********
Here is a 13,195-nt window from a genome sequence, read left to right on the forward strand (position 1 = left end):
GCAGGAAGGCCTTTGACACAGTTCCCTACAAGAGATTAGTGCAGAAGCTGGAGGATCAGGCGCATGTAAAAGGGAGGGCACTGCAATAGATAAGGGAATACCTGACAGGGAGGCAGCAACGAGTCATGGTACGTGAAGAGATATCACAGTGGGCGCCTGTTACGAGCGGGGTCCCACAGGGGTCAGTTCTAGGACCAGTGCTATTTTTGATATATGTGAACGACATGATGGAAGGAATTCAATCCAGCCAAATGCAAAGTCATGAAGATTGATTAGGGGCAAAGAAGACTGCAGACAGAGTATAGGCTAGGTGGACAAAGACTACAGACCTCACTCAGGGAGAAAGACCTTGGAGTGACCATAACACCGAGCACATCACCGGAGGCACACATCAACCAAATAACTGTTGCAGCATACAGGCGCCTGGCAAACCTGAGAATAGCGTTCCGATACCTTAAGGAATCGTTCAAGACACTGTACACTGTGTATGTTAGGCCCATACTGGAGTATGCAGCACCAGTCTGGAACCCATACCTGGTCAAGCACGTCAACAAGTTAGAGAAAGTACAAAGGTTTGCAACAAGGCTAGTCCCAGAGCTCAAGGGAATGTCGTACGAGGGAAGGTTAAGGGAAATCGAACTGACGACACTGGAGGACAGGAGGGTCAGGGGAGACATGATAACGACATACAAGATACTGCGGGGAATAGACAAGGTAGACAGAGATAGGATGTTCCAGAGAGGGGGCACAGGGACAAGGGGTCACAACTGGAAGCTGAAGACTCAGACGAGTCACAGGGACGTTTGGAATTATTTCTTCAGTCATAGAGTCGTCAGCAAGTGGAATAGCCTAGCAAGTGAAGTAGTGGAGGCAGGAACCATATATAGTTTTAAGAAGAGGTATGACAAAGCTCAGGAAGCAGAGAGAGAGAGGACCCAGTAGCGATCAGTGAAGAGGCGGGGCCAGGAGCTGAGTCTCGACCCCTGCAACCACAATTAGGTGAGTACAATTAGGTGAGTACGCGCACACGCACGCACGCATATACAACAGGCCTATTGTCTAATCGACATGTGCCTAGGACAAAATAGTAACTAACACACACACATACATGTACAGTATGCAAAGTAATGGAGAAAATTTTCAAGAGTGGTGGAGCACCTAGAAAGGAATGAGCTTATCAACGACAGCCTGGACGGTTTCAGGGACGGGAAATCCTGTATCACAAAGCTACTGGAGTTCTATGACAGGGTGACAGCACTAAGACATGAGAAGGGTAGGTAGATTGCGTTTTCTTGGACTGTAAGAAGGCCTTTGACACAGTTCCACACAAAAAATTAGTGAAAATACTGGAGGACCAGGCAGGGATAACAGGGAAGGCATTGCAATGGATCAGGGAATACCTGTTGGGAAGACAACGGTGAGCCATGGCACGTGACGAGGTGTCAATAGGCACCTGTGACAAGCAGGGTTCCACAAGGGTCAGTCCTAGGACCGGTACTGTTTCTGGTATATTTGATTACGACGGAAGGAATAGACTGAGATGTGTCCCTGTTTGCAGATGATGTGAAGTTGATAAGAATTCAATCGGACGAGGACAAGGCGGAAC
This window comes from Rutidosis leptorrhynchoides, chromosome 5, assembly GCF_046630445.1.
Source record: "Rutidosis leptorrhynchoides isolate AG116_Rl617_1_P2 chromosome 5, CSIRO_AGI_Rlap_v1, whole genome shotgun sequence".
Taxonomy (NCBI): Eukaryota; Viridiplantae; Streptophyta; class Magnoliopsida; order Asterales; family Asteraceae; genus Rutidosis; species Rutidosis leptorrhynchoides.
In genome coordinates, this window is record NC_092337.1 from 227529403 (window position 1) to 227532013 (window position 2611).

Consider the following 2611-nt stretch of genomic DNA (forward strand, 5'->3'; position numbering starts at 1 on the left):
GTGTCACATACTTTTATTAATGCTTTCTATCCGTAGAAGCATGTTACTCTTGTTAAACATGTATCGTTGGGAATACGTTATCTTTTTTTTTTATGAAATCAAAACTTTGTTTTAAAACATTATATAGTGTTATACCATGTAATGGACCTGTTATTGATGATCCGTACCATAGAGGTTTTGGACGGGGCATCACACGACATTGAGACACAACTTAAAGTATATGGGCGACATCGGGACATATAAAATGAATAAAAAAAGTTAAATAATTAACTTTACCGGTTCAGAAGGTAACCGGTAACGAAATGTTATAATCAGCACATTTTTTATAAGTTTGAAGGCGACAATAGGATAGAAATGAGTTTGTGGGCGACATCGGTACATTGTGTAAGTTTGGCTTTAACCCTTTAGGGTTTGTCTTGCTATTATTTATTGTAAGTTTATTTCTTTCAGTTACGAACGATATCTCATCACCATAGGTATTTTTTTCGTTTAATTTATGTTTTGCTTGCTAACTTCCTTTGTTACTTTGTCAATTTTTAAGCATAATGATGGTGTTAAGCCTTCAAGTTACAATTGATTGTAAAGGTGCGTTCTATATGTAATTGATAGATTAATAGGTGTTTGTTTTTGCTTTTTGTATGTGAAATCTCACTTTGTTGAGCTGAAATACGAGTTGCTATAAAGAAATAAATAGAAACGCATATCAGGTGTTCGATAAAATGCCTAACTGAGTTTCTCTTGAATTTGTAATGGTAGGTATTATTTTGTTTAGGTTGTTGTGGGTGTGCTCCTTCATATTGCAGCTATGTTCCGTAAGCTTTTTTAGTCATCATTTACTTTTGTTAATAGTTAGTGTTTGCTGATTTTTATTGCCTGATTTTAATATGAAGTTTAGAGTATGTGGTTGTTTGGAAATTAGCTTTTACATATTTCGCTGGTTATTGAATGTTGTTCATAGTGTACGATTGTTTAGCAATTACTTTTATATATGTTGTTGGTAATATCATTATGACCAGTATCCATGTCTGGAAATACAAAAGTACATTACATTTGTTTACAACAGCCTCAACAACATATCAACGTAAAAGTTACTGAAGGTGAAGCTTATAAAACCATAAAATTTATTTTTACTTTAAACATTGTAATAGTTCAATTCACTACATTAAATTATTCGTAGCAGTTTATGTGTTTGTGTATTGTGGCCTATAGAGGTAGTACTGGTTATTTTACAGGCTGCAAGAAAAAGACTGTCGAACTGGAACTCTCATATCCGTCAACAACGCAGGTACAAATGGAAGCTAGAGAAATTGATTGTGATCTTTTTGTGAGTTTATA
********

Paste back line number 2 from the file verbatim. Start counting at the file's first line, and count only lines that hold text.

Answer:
GCAGGAAGGCCTTTGACACAGTTCCCTACAAGAGATTAGTGCAGAAGCTGGAGGATCAGGCGCATGTAAAAGGGAGGGCACTGCAATAGATAAGGGAATACCTGACAGGGAGGCAGCAACGAGTCATGGTACGTGAAGAGATATCACAGTGGGCGCCTGTTACGAGCGGGGTCCCACAGGGGTCAGTTCTAGGACCAGTGCTATTTTTGATATATGTGAACGACATGATGGAAGGAATTCAATCCAGCCAAATGCAAAGTCATGAAGATTGATTAGGGGCAAAGAAGACTGCAGACAGAGTATAGGCTAGGTGGACAAAGACTACAGACCTCACTCAGGGAGAAAGACCTTGGAGTGACCATAACACCGAGCACATCACCGGAGGCACACATCAACCAAATAACTGTTGCAGCATACAGGCGCCTGGCAAACCTGAGAATAGCGTTCCGATACCTTAAGGAATCGTTCAAGACACTGTACACTGTGTATGTTAGGCCCATACTGGAGTATGCAGCACCAGTCTGGAACCCATACCTGGTCAAGCACGTCAACAAGTTAGAGAAAGTACAAAGGTTTGCAACAAGGCTAGTCCCAGAGCTCAAGGGAATGTCGTACGAGGGAAGGTTAAGGGAAATCGAACTGACGACACTGGAGGACAGGAGGGTCAGGGGAGACATGATAACGACATACAAGATACTGCGGGGAATAGACAAGGTAGACAGAGATAGGATGTTCCAGAGAGGGGGCACAGGGACAAGGGGTCACAACTGGAAGCTGAAGACTCAGACGAGTCACAGGGACGTTTGGAATTATTTCTTCAGTCATAGAGTCGTCAGCAAGTGGAATAGCCTAGCAAGTGAAGTAGTGGAGGCAGGAACCATATATAGTTTTAAGAAGAGGTATGACAAAGCTCAGGAAGCAGAGAGAGAGAGGACCCAGTAGCGATCAGTGAAGAGGCGGGGCCAGGAGCTGAGTCTCGACCCCTGCAACCACAATTAGGTGAGTACAATTAGGTGAGTACGCGCACACGCACGCACGCATATACAACAGGCCTATTGTCTAATCGACATGTGCCTAGGACAAAATAGTAACTAACACACACACATACATGTACAGTATGCAAAGTAATGGAGAAAATTTTCAAGAGTGGTGGAGCACCTAGAAAGGAATGAGCTTATCAACGACAGCCTGGACGGTTTCAGGGACGGGAAATCCTGTATCACAAAGCTACTGGAGTTCTATGACAGGGTGACAGCACTAAGACATGAGAAGGGTAGGTAGATTGCGTTTTCTTGGACTGTAAGAAGGCCTTTGACACAGTTCCACACAAAAAATTAGTGAAAATACTGGAGGACCAGGCAGGGATAACAGGGAAGGCATTGCAATGGATCAGGGAATACCTGTTGGGAAGACAACGGTGAGCCATGGCACGTGACGAGGTGTCAATAGGCACCTGTGACAAGCAGGGTTCCACAAGGGTCAGTCCTAGGACCGGTACTGTTTCTGGTATATTTGATTACGACGGAAGGAATAGACTGAGATGTGTCCCTGTTTGCAGATGATGTGAAGTTGATAAGAATTCAATCGGACGAGGACAAGGCGGAAC